Badd must have looked surprised (it was obviously weariness making him more vulnerable than usual), because she continued with “Of course Byrne told us, when I asked if he wanted to invite you up. He…”
There was a slight hitch in her voice but she managed to keep her dignity. “He talked about you constantly, almost as much as his daughter and his wife.”
“I was his—we worked together.” ‘Partner’ had started meaning something completely different. Badd hated it, it made them sound so…white-picket-fency. Like they were really married instead of making a private arrangement for transferal of property and child care, like the fact they were having sex was more important than all they’d been through together with criminals and courtrooms. “I guess he’d mention me.”
Mrs. Faraday shook a finger at him. “You’re doing it again. Pretending that you’re alone, that you’re some stupid noir detective who can’t get attached because that would make the story less interesting. You idiot.” Badd didn’t take the insult personally. He’d seen this plenty of times, people always projected their grief onto the detective who should have caught their husband or son or lover’s murderer.
“I never asked you to like me. I’m just here to take care of Kay.”
“He always said you seemed lonely,” she went on, ignoring his protests. “I think you like being lonely. You don’t get close to anyone else because it’s dangerous. If you care about someone they’ll just leave you behind and hurt you. So when you finally let someone like Kay in and care about her you can’t stand to share her with anyone else because you think she needs to like being lonely as much as you do. For her own safety.”
“Shut up, I’m talking. It’s not that you don’t care about her. Of course you do, anyone with eyes can see that. It’s just that you think that the only way you can protect her is if you put her in a safe and wrap chains around it. And part of that’s alienating everyone around her.” Mrs. Faraday’s teacup clinked against her flower-painted saucer.
“If it was just you I wouldn’t care. You want to be an asshole when everyone’s trying to be accepting of Byrne’s surprise postmortem husband, that’s your business. But you’ve got a daughter now, my granddaughter, and she’s got her eye on you every minute of the day.”
“I’m just looking after her for Byrne’s sake. She’s not my daughter—”
Mrs. Faraday slammed her teacup down on the table so hard that it nearly chipped the china. “You’re. Her. Father,” she said firmly. “She’s ten. You are the final voice of truth to her. I’m not telling you what to think, Detective Badd, and I’m not telling you that you have to actually like any of us maniacs—god knows I can’t stand a quarter of them myself—but set an example.” She waved a hand in frustration. “Man up! Being a parent’s more than just making sure she gets to bed on time, it’s making sure she knows what she’s supposed to be. And she doesn’t deserve to grow up lonely.”
Badd tilted his head slightly, fingers itching for his mirror as he heard the sound of footsteps in the kitchen. Mr. Faraday, probably avoiding him. “Sounds like they’re awake,” he said, hoping this meant he could escape the conversation. She was starting to make sense and that worried him.
“Fine,” Mrs. Faraday spat. She gestured to the tree and Badd could just barely see Byrne’s familiar hand in her pointing finger. “I see Kay’s present, what did you get for everyone else?”
“Gift cards. Toy store for the kids, bookstore for the adults.”
“Not good enough. Come on.” She went into the other room and Badd followed out of morbid curiosity. Inside the coat closet was a host of prewrapped presents in bright colors. Badd wondered when she’d bought all that. Clever, though, to have such little faith in his desire to befriend the rest of Byrne’s family.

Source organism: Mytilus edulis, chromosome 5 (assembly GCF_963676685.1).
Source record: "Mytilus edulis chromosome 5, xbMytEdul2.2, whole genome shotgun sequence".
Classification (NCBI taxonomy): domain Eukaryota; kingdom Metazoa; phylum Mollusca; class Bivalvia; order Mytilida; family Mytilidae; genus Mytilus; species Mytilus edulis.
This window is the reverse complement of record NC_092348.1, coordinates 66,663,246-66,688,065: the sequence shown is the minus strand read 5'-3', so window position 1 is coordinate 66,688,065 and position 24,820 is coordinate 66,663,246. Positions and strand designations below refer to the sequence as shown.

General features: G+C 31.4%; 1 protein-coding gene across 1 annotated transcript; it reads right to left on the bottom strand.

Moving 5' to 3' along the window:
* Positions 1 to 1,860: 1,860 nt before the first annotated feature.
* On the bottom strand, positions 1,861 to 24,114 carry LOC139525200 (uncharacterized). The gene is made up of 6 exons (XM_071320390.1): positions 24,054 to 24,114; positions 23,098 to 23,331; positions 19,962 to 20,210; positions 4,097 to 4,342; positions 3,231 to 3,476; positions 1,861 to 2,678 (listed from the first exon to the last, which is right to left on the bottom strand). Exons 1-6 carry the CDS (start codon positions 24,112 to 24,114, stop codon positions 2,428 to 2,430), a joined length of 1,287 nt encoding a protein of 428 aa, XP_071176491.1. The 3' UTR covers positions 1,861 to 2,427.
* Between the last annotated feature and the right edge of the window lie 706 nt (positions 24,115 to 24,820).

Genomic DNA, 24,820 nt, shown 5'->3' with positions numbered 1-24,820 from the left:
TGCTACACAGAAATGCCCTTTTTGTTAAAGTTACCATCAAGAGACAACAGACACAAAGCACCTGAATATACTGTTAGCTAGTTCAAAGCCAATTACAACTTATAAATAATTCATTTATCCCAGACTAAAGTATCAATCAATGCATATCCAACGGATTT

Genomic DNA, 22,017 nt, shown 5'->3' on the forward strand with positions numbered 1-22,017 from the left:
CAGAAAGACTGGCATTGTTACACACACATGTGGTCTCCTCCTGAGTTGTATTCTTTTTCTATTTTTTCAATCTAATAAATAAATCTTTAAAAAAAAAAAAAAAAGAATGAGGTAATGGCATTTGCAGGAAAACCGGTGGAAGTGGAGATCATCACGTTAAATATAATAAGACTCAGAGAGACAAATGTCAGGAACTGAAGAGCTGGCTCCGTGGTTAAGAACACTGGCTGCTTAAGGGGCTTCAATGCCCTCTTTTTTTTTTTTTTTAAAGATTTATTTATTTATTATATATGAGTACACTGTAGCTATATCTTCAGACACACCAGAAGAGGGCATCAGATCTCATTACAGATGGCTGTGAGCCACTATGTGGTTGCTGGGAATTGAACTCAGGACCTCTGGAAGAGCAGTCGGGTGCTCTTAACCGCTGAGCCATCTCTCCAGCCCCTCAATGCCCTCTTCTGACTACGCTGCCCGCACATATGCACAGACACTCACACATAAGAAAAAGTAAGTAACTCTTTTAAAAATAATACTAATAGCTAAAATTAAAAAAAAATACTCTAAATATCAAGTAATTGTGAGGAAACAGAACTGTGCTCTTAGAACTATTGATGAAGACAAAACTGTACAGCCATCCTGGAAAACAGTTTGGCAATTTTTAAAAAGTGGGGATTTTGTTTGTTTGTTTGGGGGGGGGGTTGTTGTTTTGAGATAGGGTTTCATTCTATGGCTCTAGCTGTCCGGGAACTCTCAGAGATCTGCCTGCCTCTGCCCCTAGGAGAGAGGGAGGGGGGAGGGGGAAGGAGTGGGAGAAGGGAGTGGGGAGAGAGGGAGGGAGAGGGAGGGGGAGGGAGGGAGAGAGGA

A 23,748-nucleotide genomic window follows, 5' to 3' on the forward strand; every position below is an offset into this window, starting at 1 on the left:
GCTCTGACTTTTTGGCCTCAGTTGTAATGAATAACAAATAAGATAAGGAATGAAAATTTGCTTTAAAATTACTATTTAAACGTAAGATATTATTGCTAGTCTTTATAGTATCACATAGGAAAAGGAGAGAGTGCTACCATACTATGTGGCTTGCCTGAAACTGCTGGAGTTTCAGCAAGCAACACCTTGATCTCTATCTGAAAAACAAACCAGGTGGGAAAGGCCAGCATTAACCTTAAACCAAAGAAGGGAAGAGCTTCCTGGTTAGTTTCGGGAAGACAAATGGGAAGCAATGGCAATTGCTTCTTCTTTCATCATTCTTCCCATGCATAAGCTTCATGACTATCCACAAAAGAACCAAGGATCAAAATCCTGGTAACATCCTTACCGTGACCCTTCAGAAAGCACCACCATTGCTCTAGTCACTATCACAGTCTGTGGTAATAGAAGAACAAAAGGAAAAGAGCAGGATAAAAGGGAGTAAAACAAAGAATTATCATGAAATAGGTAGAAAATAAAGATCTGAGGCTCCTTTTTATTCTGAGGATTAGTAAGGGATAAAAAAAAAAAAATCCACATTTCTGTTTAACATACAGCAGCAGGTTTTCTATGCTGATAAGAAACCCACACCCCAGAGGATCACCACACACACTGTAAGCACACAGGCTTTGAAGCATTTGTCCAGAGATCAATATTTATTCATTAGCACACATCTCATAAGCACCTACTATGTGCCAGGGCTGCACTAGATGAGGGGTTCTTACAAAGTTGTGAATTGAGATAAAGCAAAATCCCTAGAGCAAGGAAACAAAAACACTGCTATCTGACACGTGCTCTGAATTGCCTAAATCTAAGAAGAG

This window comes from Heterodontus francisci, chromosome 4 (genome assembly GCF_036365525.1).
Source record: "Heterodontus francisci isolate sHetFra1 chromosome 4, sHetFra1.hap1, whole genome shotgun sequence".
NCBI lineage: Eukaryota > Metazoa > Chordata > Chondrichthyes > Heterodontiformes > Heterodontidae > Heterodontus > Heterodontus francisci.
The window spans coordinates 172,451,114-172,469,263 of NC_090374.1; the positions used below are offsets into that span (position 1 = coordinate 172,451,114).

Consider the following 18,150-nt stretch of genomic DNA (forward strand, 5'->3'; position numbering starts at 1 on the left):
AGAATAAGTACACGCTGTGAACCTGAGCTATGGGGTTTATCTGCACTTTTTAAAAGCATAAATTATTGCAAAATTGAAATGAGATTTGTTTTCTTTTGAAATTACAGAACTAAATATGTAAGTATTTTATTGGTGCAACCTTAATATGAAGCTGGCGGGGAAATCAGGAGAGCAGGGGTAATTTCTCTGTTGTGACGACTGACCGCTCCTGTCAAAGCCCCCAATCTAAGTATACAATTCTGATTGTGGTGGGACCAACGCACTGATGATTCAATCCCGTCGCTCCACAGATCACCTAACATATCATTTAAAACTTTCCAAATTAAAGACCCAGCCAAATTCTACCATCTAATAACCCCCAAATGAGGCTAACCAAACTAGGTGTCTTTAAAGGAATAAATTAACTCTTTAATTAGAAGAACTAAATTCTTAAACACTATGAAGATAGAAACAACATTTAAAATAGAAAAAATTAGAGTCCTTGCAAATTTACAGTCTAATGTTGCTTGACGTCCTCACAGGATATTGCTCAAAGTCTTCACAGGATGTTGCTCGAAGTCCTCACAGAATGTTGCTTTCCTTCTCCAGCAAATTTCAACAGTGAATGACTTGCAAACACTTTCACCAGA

“Byrne was always too busy to buy anyone anything. So I’d always get the presents myself and he’d pay me back for them.” She gathered up a few bags and Badd helped her carry the rest into the living room. They were all neatly labeled and probably specially chosen for the recipients' unique gift-related needs.
“You’ve done undercover work,” she muttered as they arranged the presents. “Pretend we’re a bunch of mafiosos and you’re trying to blend in. Yes, a few of them are freaking out about the whole secret gay lover bit, you have to admit it was a bit of a shock to find out he’d been hiding it all this time, but they’re faking it too. You were Byrne’s and they’re going to respect that.”
“Is that how your whole family functions? Faking it?” Badd sat back on his haunches and surveyed the Hallmark-quality Christmas scene with scorn.
“It keeps the peace. Maybe somewhere in there we love each other, but mostly we just tolerate. But for two days a year we fake it and it’s a small price to pay if the kids can have a good time. And maybe…” She shrugged and offered a smile that was almost authentic. “Maybe at some point we can start believing the lie.”
Kay wandered in, rubbing one eye. Badd flicked a glance at Mrs. Faraday, who gave him a tiny nod. Fake it. Do it for Kay.
“Morning, kiddo,” Badd said in a booming, Santa Claus style voice. “Merry Christmas!” He snatched Kay up and cuddled her to his chest. Even Kay looked surprised at the sudden public display of fatherly affection.
“Merry Christmas, Uncle Badd. ” She hugged him tightly around the neck and Badd simulated choking under her powerful grip until she released him.
“You’re feeling better, right?”
“Yeah. Much better.” He kissed her cheek (and he never kissed her in front of strangers) and set her down again, patting down her sleep-frizzed hair. Mrs. Faraday’s smile grew more authentic. When Badd looked to her for approval she flicked her eyes in the direction of the kitchen, an indirect order to also play nice with the one he wouldn’t lay down his life for.
With the kind of calming breath he took before entering a hostage situation, Badd slipped into the other room. Mr. Faraday was stirring up batter next to an open waffle iron, every motion hard and deliberate and spiteful. Badd leaned on the counter and accepted the sideways glare as his rightful punishment.
“Hey. Jack. About last night…”
“What?” the elder Faraday snapped, expecting another rude brushoff. He didn’t even bother looking up.
Fake it. For Kay. In the back of his head he could hear Byrne telling him to stop dragging his feet and do his damn job. He’d signed on for this and nobody ever said Detective Badd wasn’t ready to go the distance to do what was right.
“You still up for that poker game?”